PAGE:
Supreme Court Rulings Show What We Care About

Contraception, Unions and President Obama Dominate Docket

getty images

By J.J. Goldberg

Published July 05, 2014, issue of July 11, 2014.
  • Print
  • Share Share
  • Single Page

Among the joys of late June, along with fine weather and happy children, is the annual opportunity to watch the Supreme Court close out its docket with a rush of last-minute rulings on the year’s toughest cases. It’s a grand national civics lesson that brings us together as few other events can do. It teaches us what issues most unite or divide us right now and which way the wind is blowing.

Besides, it’s fun. Everyone cheers their own side and heckles the other with a passion rivaling the Superbowl. And the heckling is as instructive as the rulings themselves. Court rulings tell us what ails the republic. The cheers tell us whether we care.

So what do we learn from this year’s Supreme Court wrapup? For starters, consider the four decisions handed down in the last two days of the term. The issues: abortion; unions and President Obama; contraception and President Obama; and unions.

Based on the public passions aroused by the decisions, here’s what we care about: reproduction and President Obama.

Here’s what we don’t care about: unions.

The two decisions issued on the second-to-last day were both unanimous, a fact that holds some fascinating lessons of its own. More on that later.

One case involved a Massachusetts law creating a 35-foot protest-free buffer zone around abortion clinics. The court, which has its own 250-foot buffer zone, decided unanimously that the abortion clinic buffer zone violates the First Amendment.

The next involved Obama’s recess appointments to the National Labor Relations Board. Like thousands of recess appointments over the centuries, these were intended to get around the Senate’s refusal to confirm presidential nominees the usual way, by voting. However, unlike most stalled appointments, which mean more work for other employees, stalling NLRB appointments left the board without a quorum and unable to enforce labor law. Which was the Republicans’ intention.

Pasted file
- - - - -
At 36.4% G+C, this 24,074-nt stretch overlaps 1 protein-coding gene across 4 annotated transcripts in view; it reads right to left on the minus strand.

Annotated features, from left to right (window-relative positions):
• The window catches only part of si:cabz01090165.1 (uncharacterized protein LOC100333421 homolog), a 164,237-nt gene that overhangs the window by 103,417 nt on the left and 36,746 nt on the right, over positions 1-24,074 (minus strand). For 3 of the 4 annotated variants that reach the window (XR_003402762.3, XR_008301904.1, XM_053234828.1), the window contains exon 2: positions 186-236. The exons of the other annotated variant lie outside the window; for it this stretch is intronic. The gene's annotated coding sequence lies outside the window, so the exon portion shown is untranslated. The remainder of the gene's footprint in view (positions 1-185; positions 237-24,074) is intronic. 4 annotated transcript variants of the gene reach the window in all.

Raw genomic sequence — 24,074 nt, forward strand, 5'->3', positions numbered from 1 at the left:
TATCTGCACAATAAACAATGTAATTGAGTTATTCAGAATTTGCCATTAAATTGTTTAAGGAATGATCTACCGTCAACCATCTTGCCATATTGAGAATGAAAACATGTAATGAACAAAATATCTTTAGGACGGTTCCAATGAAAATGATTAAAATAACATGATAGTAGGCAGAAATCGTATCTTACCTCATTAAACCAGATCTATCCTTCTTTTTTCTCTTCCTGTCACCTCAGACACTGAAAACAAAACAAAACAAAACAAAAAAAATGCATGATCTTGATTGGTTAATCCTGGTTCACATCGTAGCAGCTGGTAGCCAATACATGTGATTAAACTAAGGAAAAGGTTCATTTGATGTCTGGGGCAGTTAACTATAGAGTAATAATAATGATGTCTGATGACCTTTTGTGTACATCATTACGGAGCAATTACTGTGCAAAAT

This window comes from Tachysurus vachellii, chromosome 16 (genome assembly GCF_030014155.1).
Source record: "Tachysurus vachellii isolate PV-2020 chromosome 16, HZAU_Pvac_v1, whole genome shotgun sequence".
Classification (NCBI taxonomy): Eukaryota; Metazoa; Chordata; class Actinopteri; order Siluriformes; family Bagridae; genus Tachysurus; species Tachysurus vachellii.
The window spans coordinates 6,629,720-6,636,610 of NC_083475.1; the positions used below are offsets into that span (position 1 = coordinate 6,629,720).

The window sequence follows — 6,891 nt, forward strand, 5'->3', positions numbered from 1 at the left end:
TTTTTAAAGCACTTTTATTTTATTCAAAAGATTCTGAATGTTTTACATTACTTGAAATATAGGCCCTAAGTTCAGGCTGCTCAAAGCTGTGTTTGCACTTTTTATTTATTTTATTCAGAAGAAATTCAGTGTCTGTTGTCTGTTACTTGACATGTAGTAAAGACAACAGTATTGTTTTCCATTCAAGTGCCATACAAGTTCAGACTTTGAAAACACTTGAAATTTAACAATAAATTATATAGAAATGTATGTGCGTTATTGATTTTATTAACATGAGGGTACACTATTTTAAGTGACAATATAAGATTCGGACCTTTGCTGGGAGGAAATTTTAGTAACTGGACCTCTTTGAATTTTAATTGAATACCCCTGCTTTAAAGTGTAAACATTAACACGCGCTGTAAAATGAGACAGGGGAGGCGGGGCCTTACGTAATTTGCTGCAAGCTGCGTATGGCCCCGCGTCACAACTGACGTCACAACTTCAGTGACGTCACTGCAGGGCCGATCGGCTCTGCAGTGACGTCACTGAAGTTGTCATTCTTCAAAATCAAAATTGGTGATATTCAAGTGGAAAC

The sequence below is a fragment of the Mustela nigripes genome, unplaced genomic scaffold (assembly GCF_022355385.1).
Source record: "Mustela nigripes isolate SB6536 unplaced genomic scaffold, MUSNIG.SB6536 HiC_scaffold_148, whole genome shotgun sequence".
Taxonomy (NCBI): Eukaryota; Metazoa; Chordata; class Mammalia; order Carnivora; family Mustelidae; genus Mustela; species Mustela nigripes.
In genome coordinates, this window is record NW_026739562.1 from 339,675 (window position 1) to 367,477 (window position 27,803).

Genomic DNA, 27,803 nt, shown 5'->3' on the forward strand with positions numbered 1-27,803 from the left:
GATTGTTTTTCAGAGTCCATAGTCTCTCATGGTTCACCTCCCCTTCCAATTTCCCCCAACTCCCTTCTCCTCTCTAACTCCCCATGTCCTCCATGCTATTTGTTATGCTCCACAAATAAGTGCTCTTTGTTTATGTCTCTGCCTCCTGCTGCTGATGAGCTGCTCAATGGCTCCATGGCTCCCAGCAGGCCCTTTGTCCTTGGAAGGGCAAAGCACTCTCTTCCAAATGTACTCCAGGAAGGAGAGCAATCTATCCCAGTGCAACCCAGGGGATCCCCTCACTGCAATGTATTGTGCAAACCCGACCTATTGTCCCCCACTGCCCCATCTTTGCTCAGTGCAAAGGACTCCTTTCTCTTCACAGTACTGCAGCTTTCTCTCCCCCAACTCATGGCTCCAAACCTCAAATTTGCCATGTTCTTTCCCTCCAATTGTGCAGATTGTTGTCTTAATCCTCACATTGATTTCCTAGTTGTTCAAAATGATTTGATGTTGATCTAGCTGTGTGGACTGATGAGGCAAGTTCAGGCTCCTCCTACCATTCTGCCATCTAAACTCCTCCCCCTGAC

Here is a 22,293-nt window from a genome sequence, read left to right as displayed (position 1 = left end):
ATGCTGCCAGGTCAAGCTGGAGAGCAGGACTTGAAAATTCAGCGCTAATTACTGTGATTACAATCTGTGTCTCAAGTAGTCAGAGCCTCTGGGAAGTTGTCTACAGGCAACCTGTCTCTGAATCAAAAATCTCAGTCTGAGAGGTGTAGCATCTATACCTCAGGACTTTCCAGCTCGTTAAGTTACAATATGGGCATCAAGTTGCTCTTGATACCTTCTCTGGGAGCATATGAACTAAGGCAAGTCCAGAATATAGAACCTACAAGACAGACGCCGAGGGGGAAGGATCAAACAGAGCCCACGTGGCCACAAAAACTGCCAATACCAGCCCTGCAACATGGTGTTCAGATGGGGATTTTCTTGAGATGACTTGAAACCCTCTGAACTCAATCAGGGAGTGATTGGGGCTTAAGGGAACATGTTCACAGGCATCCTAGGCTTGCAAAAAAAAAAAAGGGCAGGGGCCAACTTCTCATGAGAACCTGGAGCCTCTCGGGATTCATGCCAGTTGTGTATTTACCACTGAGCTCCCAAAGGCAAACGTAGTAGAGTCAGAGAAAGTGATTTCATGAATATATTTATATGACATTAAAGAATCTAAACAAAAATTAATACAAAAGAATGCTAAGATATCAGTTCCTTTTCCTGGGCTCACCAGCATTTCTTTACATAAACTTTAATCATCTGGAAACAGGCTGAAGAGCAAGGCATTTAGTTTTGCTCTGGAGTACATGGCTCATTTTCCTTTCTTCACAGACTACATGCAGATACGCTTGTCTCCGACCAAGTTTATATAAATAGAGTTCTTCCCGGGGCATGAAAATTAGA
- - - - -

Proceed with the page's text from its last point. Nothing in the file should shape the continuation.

To prevent recess appointments over Christmas, the Senate held a series of phony sessions in which senators went home but pretended to be working. The justices decided unanimously that Obama’s appointments were phony because they weren’t made during a Senate recess, as the Constitution dictates, but during a phony Senate session. The Senate can make up phony stuff. Obama can’t.

The two decisions on the last day were traditional 5-to-4 splits, five conservative justices against four liberals. In reality, they weren’t too different from the previous unanimous decisions. More on that later as well.

One case involved Hobby Lobby, a corporation whose owners refuse to give their employees health insurance covering certain birth-control methods mandated under Obamacare. They believe those methods resemble abortion, which their religion forbids. The court ruling, written by Justice Samuel Alito, essentially said they’re entitled to their beliefs, and they’re entitled to pretend that their corporation shares those beliefs. Alito dismissed any comparison between the government’s “compelling interest” in guaranteeing contraception coverage, despite religious objections, and any other compelling interests that might raise religious objections, like preventing racial discrimination or collecting taxes. Those others are really compelling interests. The Obamacare thing is about, you know, abortion. That’s different.